1909 — Rudolf Rocker meets Francisco Ferrer for the first time (six months before Ferrer was executed by the Spanish), during a May Day demonstration in Hyde Park, London. They have tea afterwards with fellow anarchists Malatesta, Tarrida, Tcherkesov, Shapiro.

  • 1919 — Germany: On the initiative of Rudolf Rocker, the founding Congress of F.A.U.D. (Freie Arbeiter Union Deutschland), free union of the German workers, is held in Berlin, from the 27th-30th. The union declares itself anarchist-syndicalist & opposed to the State & parliamentarism. It eventually counts 125,000 members.
  • 1922 — Germany: Founding of the anarcho-syndicalist International Workers Association (AIT or IWA), Berlin, on the initiative of Rudolf Rocker.

    Rudolf Rocker was responsible for putting together the anti-authoritarian A.I.T.; it is an umbrella organization of various anarchist-syndicalist trade unionists from 12 countries (FORA, USI, SAC, FAUD, CNT, etc.) which numbered several million members over the years. The first secretaries are Rudolf Rocker, Augustin Souchy & Alexander Schapiro.

  • 1923 — Emma Goldman delivers a speech in Berlin, “Rudog Rocker on the Occasion of his 50th Birthday” [exact day not given by source; presumably today on his birthday — ed.].
  • 1934 — Civil libertarian Roger Baldwin discusses Emma Goldman‘s application for a new U.S. visa — & Rudolf Rocker’s application for an extension of his stay — with the authorities in Washington, who advise him they will deny Goldman’s request; only Rocker’s application is approved.
  • 1937 — “Contemporary Nationalism,” by Crane Brinton. The Saturday Review, September 4, 1937, p. 17. A book review of Nationalism & Culture.
  • 1937 — The Dilemma of Anarchism. By Solomon F. Bloom. The New Republic, September 22, 1937, pages 192-193. A review of Nationalism & Culture.
  • 1938 — The Criterion Magazine, London, July, 1938. A review by Herbert Read of Anarcho-SyndicalismNationalism & Culture.
    Detailed Wikipedia review, background, references,
  • 1939 — US: Fortieth anniversary of the New York Yiddish anarchist weekly, “Freie Arbeiter Stimme” (Free Voice of Labor). Rocker was a contributor to this influential publication.
  • 1939 — Bertrand Russell-Rudolf Rocker reception and banquet held December 10, 1939 in Los Angeles, Calif. See “Impressive Opinions by Important Persons About a Significant Book.” This is a souvenir Los Angeles Rocker Publications Committee, 1939, 20 pages. Republished in 1947, 12 pages.
  • 1940 — A memorial meeting for Emma Goldman is held at New York’s Town Hall, presided over by Leonard Abbott; films of Goldman in Spain, Canada, & of her funeral are shown; speakers include Norman Thomas, Rudolf Rocker, Roger Baldwin, Harry Kelly, Carlo Tresca, Eliot White, Rose Pesotta of the ILGWU, Martin Gudell, Dorothy Rogers, & Harry Weinberger.
  • 1942 — Pierre Ramus (aka Rudolf Grossman) (1882-1942) dies, fleeing from Nazi-occupied Europe. Austrian writer, pacifist & propagandist. Wrote for Johann Most’s newspaper & organized the German FKAD (Federation of Anarchist Communists of Germany) parallel to Rudolf Rocker’s FAUD.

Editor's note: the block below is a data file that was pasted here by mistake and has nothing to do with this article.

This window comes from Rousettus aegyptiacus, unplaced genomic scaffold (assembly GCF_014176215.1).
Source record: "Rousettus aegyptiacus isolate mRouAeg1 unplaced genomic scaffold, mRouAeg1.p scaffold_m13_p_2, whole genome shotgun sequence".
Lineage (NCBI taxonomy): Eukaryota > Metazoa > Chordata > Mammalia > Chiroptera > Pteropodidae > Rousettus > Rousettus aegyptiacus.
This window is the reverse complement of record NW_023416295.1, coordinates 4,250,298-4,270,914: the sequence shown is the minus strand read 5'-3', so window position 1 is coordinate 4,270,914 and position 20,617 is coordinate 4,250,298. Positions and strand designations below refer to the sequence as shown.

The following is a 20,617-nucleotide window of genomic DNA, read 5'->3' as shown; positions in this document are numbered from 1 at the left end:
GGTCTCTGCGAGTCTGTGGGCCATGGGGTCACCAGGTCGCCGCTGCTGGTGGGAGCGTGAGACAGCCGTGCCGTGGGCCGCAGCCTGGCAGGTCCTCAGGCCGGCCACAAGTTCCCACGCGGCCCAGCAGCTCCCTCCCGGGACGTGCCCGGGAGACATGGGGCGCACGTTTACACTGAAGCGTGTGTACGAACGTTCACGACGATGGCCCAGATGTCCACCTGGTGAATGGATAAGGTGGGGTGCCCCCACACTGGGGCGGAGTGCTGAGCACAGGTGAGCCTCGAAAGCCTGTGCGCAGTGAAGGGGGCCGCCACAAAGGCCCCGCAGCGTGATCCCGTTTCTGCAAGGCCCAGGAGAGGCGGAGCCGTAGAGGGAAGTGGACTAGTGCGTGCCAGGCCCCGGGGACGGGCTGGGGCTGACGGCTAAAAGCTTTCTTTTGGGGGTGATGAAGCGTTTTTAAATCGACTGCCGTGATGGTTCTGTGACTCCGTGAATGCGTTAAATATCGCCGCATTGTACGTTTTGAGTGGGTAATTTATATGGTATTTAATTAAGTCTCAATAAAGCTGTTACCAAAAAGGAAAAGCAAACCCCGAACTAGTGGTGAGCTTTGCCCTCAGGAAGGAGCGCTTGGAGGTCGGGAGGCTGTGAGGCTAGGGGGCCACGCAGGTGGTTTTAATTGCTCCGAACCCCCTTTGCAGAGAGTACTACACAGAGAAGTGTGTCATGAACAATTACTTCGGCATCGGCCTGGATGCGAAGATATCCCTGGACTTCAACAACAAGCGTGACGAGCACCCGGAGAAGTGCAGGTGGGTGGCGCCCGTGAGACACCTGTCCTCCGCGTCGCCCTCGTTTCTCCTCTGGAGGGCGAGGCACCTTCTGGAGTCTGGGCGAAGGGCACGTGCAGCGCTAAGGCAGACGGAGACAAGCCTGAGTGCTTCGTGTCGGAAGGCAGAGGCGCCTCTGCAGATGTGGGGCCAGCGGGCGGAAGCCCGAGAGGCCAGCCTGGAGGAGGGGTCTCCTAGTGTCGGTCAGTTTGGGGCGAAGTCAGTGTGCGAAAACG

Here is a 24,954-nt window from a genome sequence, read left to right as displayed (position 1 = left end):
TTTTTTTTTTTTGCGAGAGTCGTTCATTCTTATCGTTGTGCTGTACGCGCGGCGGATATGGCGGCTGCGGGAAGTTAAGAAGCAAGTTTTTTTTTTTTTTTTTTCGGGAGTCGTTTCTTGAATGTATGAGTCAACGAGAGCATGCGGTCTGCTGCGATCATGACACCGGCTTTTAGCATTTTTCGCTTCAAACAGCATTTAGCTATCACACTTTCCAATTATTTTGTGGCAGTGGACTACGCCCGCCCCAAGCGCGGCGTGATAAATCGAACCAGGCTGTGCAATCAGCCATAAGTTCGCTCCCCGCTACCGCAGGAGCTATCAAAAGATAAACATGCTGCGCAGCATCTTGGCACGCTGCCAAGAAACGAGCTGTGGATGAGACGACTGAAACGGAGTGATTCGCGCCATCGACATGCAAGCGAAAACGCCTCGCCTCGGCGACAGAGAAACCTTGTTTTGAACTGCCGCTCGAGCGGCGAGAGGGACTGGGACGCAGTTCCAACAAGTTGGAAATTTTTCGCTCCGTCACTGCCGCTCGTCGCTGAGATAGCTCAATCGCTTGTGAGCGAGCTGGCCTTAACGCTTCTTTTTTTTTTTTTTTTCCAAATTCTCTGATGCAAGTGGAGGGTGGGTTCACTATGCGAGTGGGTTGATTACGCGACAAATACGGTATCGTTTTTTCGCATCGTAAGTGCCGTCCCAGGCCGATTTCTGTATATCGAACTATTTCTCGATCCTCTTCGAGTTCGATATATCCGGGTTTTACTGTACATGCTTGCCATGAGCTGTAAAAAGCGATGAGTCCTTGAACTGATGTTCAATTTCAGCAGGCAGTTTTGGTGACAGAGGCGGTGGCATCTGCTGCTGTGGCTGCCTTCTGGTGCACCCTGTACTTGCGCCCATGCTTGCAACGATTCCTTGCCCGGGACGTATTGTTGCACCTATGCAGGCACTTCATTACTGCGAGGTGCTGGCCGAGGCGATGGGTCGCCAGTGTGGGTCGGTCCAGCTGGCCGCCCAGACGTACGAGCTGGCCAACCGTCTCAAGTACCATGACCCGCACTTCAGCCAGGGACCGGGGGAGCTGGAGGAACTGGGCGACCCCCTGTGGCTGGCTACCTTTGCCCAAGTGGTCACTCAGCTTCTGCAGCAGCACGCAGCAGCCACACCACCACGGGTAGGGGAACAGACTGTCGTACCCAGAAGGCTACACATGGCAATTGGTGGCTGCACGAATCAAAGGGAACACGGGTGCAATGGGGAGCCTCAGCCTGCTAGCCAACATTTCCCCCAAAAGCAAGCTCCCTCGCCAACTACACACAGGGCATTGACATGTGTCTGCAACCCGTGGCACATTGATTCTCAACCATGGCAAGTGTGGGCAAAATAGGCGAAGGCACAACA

• 1943 — Max Baginski dies, New York (born, 1864, in Eastern Prussia), a Social Democrat turned anarchist, condemned in 1891 to 2-1/2 years in prison for “violation of the press laws”. Exiled to the US, Baginski collaborated on Johan Most’s paper, “Freiheit,” then as publicity agent for Emma Goldman‘s newspaper, “Mother Earth,” as well as many other papers into the 30s. Rudolf Rocker calls him, “One of the most enlightened & perspicacious spirits of the German movement.”
  • 1943 — Seventy-fifth Birthday Anniversary Celebration of Rudolf Rocker. May 2, 1943. Amalgamated Center. Contributions from F.W. Roman, A.E. Briggs, W.E. Holloway. (Chicago, Rudolf Rocker 75th Jubilee Committee, 48 pages).
  • 1943 — The Roman Forum. This was the official publication of the Associated Forums Ltd. of Los Angeles, Calif. Vol. 3, # 3 of the magazine, June, 1943, was turned over to the Rocker Publications Committee and contains much information on Rocker and his works.
  • 1944 — Testimonial to Rudolf Rocker 1873 – 1943. With contributions by: Dr. Frederick W. Roman, Dr. Arthur E. Briggs, Walter E. Holloway, Ray E. Chase, Herbert Read, William Zuckerman, Harry Kelly, P. Gustave, John B. Hughes, Tom Eyges, Cassius V. Cook, F.H. Butler, Augustine Souchy & Joseph Ishill, ( & also H. Yaffe??). Los Angeles Rocker Publications Committee, 1944, 48 pages. A booklet comprised in large part of articles from the Roman Forum in honor of Rudolf Rocker’s 70th birthday.
  • 1953 — “Rudog Rocker at Eighty.” By Joseph Leftwich. The Jewish Quarterly, Summer, 1953, Vol. 1, No. 2, London, pages 53-63.
  • 1956 — Milly Witkop Rocker dies. Anarchist, labor organizer, lifelong companion of Rudolf Rocker.
  • 1958 — American immigrant anarchist leader Rudolf Rocker dies, Mohegan, Maine.

    Obituary Notices appear in New York Times, September 11, 1958, page 34, col. 1.; Wilson Library Bulletin, Vol. 33, November, 1958, page 200; Reconstruir, 89, 1958; Suplemento literarro de Solidaridad Obrera, # 707-58; Previsioni, a. II n. 3-4; Voluntad, n. 27, 1958; Controcorrente, n. 8, October, 1958; Umanita Nova, December, 1958.
    “Remembering Rudog Rocker,” by Valerio Isca. This article was written for “Controcurrente”, an Italian magazine published in Boston, September-October, 1958. It is a fond remembrance of Rudolf Rocker by his long-time friend. It also appeared in the Italian publication,“Umanita Nova”, in December, 1958. It was translated into English by Isca for the publisher.

  • Life, works, bibliography,
    & mirrored at
  • Wikipedia,
  • Anarchy Archives at Pitzer College,
  • La ideologia del anarquismo, por Rudolf Rocker